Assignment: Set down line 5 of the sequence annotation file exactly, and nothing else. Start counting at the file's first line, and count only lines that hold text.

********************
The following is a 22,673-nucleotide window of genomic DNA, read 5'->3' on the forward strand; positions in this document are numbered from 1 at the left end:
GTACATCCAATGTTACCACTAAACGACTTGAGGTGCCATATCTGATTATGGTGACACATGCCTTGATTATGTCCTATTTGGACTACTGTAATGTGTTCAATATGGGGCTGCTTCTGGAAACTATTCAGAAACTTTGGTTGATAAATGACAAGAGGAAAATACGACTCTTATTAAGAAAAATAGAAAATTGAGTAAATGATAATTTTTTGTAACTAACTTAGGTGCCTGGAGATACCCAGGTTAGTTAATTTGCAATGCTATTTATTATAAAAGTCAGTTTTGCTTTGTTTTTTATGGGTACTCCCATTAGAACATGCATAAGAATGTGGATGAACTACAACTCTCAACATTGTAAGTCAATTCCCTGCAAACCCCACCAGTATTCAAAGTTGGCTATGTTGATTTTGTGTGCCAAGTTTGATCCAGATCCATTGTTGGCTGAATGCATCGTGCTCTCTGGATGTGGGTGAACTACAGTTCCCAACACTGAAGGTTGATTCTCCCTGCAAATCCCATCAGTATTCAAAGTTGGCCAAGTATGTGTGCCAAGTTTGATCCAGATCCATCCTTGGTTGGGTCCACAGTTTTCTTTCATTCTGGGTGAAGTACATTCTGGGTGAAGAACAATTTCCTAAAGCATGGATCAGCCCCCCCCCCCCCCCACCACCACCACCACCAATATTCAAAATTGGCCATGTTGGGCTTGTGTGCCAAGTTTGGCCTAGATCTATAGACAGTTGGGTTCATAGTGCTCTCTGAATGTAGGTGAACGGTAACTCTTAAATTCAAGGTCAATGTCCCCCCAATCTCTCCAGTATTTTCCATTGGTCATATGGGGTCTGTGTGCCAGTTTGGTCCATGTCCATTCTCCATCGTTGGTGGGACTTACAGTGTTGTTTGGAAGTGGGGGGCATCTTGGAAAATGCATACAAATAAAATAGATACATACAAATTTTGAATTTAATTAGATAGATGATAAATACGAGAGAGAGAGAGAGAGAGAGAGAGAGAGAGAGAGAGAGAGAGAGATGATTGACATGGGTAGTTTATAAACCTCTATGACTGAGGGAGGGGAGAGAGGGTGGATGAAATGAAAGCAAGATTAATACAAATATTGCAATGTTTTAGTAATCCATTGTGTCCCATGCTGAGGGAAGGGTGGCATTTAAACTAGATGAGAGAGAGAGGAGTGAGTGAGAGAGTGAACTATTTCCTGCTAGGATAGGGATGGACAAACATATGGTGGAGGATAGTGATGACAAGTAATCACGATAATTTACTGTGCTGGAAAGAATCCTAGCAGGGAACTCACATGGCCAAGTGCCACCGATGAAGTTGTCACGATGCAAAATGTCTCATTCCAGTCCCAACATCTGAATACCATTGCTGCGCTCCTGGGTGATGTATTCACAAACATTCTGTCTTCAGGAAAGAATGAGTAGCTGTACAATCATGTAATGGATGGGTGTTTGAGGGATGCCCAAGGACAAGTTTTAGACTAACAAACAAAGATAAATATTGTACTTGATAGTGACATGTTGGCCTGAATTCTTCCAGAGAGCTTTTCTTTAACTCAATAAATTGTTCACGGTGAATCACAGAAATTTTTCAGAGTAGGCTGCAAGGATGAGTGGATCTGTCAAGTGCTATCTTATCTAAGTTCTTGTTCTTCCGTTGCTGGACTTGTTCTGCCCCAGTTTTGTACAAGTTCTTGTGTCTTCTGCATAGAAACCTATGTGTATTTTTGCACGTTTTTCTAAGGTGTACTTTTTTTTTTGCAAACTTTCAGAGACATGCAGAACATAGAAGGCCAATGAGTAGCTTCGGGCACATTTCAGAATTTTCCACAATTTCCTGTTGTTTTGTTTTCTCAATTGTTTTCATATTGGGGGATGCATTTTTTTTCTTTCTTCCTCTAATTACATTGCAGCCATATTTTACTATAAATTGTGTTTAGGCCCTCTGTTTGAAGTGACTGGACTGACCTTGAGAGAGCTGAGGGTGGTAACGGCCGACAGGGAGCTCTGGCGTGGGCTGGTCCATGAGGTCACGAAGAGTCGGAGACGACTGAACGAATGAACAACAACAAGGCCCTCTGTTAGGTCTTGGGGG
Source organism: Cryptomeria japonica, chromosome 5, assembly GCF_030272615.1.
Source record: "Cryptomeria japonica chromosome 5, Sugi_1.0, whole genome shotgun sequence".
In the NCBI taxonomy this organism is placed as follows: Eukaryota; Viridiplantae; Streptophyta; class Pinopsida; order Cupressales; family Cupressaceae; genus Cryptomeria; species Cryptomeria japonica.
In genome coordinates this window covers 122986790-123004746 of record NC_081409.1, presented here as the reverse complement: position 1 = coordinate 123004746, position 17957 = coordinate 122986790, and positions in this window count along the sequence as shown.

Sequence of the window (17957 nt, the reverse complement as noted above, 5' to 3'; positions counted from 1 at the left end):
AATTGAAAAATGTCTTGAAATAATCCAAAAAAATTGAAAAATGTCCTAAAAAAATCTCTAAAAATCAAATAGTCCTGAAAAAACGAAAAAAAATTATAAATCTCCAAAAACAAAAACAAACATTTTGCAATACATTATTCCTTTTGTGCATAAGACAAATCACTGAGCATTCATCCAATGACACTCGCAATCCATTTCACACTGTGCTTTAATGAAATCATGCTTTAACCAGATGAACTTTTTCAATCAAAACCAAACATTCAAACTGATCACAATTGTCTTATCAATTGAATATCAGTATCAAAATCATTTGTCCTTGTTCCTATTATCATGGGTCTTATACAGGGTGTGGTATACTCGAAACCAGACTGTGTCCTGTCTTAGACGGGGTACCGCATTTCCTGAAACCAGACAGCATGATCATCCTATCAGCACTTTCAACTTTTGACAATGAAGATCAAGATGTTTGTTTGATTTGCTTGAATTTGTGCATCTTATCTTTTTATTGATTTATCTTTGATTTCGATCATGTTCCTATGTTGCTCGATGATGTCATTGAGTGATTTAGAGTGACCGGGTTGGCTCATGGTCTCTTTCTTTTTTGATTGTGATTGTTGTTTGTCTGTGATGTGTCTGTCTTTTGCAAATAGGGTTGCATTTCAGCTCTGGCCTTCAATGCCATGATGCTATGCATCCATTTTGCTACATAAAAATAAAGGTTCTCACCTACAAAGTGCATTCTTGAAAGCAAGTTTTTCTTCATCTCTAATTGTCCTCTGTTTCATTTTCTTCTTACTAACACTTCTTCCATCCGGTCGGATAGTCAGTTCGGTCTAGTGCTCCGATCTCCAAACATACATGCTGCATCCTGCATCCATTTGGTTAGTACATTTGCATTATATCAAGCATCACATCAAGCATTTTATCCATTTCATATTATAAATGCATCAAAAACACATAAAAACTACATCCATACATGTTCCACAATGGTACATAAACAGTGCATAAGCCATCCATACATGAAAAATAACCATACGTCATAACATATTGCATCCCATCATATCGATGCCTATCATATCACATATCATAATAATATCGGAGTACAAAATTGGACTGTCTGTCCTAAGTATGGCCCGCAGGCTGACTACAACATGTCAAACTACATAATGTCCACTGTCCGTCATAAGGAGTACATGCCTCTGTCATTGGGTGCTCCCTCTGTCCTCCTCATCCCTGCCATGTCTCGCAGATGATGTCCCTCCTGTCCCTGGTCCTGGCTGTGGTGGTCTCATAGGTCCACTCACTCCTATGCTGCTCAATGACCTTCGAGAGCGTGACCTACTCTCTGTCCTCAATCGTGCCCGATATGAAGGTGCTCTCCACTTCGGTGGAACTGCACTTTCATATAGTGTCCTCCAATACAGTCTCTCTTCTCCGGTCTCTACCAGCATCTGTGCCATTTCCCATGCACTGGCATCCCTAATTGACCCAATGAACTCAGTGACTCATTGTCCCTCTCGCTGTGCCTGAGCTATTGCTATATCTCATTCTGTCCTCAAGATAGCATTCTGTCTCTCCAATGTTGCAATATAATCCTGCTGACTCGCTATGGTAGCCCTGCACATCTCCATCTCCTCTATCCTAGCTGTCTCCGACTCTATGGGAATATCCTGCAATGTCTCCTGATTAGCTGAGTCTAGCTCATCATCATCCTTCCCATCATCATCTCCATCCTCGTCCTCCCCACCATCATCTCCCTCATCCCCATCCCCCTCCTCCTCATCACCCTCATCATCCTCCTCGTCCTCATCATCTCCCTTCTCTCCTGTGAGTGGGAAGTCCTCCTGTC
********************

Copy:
In the NCBI taxonomy this organism is placed as follows: Eukaryota; Viridiplantae; Streptophyta; class Pinopsida; order Cupressales; family Cupressaceae; genus Cryptomeria; species Cryptomeria japonica.